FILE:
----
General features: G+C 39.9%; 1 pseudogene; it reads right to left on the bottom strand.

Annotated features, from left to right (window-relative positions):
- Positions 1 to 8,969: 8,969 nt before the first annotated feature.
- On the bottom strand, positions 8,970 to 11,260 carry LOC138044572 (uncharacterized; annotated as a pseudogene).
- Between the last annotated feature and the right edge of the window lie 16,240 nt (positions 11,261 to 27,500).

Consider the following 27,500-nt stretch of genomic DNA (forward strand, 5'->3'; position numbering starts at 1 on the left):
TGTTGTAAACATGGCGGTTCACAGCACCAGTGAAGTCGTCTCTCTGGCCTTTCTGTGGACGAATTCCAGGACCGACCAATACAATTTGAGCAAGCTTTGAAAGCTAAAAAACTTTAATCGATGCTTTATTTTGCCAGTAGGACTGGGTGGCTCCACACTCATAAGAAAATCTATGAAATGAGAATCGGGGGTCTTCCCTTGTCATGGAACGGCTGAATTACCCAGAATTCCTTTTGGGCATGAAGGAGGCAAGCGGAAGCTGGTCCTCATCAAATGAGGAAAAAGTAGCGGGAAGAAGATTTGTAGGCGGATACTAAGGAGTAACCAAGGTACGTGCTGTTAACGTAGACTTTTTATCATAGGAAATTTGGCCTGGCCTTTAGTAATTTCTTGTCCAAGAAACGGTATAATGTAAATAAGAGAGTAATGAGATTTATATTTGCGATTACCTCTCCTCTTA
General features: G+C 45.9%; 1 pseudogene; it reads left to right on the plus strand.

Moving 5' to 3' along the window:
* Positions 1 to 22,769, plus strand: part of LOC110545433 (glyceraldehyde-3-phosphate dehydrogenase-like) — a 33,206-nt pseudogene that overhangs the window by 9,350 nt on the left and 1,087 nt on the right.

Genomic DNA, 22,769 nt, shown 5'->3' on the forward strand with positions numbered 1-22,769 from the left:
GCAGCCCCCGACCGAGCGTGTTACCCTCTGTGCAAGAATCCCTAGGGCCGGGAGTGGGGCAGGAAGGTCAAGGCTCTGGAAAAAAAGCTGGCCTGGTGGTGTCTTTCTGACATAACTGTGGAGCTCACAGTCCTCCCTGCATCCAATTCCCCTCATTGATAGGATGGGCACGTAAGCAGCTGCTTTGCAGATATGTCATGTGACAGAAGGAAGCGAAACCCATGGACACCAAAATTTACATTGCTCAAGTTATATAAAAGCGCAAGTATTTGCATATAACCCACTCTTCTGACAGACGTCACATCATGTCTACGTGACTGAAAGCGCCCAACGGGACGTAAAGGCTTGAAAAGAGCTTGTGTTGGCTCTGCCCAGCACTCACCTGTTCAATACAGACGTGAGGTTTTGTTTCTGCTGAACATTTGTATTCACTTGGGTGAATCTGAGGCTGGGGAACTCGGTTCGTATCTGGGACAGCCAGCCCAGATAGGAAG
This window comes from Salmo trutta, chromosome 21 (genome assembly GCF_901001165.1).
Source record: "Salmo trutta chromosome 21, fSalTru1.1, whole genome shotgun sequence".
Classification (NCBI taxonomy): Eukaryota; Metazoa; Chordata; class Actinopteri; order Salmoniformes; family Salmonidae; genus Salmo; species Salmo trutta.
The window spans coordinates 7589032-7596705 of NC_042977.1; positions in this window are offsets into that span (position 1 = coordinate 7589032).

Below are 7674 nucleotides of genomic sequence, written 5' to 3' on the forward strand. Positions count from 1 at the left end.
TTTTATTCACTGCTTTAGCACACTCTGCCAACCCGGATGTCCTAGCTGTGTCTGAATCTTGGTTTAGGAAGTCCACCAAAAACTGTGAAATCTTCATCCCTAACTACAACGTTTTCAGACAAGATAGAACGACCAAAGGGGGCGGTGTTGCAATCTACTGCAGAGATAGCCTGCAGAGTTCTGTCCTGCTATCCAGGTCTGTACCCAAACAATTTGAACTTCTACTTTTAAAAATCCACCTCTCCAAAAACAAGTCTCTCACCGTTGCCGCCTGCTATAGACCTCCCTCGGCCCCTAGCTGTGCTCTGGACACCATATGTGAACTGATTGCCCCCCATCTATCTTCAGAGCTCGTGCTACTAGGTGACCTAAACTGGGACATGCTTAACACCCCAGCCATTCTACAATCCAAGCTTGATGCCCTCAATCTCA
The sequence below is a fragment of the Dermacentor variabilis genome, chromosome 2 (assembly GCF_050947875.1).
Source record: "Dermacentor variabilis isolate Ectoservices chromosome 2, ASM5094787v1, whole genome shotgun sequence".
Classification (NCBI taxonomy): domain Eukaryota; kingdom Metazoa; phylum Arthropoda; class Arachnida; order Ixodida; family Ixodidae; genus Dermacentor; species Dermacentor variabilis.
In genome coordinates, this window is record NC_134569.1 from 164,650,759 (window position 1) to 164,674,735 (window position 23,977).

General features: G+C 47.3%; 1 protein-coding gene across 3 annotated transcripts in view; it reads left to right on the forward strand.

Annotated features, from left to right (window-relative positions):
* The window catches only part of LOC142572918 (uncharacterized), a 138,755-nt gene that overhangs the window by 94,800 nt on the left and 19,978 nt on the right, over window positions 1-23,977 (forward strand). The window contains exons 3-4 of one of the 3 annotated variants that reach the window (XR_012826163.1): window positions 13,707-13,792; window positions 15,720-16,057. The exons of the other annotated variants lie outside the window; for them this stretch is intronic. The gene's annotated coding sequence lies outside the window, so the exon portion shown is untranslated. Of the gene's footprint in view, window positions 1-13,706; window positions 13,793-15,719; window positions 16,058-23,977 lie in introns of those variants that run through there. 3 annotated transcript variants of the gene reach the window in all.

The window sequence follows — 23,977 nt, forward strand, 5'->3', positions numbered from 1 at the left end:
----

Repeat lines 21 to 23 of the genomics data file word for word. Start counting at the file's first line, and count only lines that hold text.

Classification (NCBI taxonomy): domain Eukaryota; kingdom Metazoa; phylum Arthropoda; class Arachnida; order Ixodida; family Ixodidae; genus Dermacentor; species Dermacentor variabilis.
In genome coordinates, this window is record NC_134569.1 from 164,650,759 (window position 1) to 164,674,735 (window position 23,977).

General features: G+C 47.3%; 1 protein-coding gene across 3 annotated transcripts in view; it reads left to right on the forward strand.